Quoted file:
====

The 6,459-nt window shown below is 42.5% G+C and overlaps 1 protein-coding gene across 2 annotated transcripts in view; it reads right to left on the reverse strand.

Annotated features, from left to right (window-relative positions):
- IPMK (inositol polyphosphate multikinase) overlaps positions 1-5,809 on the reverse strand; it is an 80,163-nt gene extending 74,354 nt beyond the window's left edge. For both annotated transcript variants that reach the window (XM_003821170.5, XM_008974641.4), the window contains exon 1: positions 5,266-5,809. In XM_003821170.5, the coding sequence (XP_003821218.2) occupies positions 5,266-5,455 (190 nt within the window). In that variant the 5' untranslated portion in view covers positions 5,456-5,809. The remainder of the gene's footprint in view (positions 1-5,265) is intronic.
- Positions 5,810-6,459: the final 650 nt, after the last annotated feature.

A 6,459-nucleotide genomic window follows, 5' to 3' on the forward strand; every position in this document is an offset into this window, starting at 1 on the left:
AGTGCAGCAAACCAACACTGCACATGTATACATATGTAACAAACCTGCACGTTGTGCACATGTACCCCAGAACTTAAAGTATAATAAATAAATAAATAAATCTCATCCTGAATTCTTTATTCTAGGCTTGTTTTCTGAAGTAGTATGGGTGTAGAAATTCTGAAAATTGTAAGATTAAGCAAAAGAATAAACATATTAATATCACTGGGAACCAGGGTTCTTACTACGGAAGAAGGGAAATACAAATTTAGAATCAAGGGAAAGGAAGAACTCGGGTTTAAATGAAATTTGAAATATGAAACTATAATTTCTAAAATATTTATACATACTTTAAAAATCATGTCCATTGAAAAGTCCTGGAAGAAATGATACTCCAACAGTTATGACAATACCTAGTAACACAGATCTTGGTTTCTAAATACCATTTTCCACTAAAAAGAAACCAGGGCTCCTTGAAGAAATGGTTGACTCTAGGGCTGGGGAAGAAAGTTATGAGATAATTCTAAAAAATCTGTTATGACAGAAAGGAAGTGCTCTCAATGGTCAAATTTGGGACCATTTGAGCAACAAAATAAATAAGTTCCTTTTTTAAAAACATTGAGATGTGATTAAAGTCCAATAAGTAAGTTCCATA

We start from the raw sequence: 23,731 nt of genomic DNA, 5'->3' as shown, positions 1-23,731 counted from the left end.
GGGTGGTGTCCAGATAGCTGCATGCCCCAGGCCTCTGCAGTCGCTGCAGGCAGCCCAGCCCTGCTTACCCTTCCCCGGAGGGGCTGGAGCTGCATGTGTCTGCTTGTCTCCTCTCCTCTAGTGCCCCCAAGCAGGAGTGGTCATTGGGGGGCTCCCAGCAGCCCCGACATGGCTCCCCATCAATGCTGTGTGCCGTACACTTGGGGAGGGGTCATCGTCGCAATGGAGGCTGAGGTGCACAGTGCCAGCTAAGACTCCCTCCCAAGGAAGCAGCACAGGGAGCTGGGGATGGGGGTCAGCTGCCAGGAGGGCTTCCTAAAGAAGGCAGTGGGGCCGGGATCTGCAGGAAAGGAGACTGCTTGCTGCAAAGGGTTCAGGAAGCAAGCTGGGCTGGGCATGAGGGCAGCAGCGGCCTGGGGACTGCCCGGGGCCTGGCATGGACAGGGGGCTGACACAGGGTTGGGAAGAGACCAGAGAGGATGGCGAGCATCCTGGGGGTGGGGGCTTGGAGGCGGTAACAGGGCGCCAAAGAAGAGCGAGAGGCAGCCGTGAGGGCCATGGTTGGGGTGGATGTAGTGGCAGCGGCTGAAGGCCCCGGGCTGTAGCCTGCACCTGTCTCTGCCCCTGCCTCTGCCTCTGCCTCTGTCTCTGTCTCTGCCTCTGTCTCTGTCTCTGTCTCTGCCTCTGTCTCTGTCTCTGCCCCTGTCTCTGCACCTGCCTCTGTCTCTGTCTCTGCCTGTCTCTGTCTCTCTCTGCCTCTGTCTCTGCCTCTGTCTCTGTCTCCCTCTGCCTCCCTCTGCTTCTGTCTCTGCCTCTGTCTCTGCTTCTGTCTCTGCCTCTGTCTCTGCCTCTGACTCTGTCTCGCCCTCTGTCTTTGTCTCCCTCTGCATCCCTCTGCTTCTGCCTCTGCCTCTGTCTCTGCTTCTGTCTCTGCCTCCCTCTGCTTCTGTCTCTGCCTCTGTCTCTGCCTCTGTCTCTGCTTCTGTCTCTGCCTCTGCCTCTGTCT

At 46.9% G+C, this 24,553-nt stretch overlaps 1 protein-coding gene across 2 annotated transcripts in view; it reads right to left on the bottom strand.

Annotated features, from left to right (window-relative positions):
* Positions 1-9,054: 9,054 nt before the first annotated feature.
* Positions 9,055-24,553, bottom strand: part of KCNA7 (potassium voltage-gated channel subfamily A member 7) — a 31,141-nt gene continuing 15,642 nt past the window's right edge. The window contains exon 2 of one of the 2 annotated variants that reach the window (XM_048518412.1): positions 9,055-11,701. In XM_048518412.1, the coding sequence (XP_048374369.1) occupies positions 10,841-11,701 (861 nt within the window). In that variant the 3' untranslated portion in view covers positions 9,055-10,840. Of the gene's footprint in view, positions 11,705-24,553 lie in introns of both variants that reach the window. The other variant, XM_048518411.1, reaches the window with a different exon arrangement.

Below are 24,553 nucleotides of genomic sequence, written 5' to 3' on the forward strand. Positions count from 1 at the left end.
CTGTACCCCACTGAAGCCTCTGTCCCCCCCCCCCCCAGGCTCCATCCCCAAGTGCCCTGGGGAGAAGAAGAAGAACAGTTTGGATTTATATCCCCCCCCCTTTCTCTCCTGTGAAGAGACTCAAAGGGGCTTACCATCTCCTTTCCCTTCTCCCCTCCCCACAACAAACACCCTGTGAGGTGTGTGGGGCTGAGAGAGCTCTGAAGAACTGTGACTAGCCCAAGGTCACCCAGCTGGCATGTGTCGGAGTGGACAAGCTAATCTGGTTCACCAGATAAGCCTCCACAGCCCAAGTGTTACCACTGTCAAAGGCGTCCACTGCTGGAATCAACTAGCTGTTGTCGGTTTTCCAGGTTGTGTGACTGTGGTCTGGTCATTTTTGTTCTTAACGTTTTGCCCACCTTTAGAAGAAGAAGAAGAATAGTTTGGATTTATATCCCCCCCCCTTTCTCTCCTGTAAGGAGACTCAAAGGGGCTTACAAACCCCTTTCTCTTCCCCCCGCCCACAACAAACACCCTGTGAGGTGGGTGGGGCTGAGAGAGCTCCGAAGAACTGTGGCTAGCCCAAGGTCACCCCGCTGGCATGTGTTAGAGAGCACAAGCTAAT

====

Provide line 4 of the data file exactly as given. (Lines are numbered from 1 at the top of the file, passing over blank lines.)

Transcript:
- Positions 5,810-6,459: the final 650 nt, after the last annotated feature.